So it is not surprising that remortgage activity is not where we would like it to be at the moment.
However, the good news is that it is very easy to predict exactly when the remortgage market will start to increase. That will be the very day that the Bank of England increases the base rate. The first increase is bound to be small, with subsequent rises certain to be measured and gradual, but that first increase will signal that rates go up, and they will only continue to rise, albeit slowly and incrementally.
This will be the day that every single mortgage broker in the country will be inundated with phone calls and e-mails from their client bank.
I would agree that MMR has had an impact on a proportion of existing borrowers. Affordability calculations are, in some cases, quite restrictive, if not a complete barrier for some. Ironically, the lower rates could, perhaps for the short term, improve household affordability.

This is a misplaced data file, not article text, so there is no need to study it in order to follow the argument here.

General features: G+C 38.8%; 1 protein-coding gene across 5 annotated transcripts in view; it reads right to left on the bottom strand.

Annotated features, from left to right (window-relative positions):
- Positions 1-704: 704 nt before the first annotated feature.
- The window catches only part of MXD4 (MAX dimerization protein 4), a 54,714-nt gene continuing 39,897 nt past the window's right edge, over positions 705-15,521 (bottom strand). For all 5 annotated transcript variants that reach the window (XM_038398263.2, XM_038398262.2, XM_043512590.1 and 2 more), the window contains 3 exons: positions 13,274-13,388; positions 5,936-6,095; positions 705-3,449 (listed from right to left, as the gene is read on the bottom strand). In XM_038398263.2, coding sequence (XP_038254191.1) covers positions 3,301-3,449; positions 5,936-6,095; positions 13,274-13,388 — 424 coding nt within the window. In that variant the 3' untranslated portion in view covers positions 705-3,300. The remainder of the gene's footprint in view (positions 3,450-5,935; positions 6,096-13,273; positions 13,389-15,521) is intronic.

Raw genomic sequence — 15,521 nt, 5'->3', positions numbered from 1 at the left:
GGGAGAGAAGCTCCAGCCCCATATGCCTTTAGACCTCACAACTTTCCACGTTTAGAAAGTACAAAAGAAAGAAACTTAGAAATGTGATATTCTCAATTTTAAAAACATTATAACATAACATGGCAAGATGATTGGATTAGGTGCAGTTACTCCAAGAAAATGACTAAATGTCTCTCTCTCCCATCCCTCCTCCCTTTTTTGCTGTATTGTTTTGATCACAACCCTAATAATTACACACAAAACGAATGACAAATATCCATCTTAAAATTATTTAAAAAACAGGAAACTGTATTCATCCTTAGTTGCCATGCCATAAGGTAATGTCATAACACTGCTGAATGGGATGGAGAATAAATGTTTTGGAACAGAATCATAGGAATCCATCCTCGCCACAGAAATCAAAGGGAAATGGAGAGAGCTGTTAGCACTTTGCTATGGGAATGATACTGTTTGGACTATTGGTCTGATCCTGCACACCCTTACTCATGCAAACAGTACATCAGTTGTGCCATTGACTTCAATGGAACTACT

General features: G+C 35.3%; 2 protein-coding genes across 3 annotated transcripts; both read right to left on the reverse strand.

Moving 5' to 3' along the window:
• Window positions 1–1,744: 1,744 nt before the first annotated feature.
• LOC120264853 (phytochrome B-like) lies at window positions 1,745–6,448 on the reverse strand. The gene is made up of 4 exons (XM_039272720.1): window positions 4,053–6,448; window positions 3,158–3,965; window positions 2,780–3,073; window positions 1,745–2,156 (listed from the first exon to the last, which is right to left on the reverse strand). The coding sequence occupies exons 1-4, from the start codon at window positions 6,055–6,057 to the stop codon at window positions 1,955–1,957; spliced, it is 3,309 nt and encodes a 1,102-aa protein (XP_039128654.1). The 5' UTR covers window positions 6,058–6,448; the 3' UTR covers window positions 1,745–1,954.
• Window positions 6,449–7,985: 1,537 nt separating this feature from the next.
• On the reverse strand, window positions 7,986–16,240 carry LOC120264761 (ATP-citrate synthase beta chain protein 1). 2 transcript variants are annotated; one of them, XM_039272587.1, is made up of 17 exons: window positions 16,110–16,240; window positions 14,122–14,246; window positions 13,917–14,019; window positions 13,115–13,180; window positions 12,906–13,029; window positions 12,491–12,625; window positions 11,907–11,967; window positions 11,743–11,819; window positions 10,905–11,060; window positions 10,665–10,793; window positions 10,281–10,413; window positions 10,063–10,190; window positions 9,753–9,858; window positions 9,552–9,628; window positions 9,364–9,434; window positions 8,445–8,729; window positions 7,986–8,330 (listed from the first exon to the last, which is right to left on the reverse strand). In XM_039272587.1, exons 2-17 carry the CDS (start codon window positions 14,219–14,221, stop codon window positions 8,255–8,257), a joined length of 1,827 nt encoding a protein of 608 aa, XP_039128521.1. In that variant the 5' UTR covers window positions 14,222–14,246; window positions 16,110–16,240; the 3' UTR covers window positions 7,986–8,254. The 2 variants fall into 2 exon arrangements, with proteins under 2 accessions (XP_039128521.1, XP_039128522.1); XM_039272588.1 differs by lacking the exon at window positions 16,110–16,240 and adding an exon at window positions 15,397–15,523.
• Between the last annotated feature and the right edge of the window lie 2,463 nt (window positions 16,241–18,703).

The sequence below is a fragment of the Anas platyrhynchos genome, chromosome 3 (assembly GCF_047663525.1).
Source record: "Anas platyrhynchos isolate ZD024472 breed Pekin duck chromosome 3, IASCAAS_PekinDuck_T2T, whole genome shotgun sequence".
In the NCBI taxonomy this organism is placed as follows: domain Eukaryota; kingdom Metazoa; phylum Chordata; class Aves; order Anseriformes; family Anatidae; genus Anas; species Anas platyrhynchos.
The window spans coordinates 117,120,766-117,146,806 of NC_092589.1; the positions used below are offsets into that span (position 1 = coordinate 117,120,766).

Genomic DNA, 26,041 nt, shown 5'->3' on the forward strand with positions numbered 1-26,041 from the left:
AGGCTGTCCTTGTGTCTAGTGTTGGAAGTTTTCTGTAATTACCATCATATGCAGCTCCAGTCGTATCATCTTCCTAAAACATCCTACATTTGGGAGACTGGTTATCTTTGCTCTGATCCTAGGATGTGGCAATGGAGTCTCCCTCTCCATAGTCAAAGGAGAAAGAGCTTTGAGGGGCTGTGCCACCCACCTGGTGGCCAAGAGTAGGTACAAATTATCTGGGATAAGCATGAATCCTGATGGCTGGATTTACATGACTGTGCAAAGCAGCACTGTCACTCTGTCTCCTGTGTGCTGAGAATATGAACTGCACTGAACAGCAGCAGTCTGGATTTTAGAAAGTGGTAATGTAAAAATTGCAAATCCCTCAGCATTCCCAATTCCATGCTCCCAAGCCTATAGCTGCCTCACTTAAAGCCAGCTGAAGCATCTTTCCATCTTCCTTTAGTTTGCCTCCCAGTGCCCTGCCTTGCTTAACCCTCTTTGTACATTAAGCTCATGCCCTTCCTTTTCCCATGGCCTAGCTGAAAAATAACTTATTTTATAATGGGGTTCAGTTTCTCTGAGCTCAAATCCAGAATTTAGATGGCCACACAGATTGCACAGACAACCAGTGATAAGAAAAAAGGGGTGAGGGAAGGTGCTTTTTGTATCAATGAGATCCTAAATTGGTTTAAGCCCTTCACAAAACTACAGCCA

Self-employed applicants have certainly been affected – with more sole traders and SMEs than ever, this will be felt by many. The downturn will also have left many mortgage prisoners due to loan-to-value restrictions. Historically low rates are sadly not available to all, and those who are eligible, well, perhaps the media have led them to believe the process is just too much of an effort.
There is little doubt with such attractive rates the lenders are in the market for remortgage business and brokerages across the UK have many clients on variable rates. Several key figures in the industry see the next six months as an opportunity where remortgages are concerned. If our firm’s current new business is any guide however, it seems the general public remain slightly more focused on buying than remortgaging at present.
Does the appetite to remortgage sit with the banks and brokers? For now, it would appear so. There is no doubt that fantastic rates are out there for some, it is surely up to us, the brokers, to reach out to our clients, make them aware of the low rates and, with high levels of service and sound industry knowledge, help them to benefit from these current deals.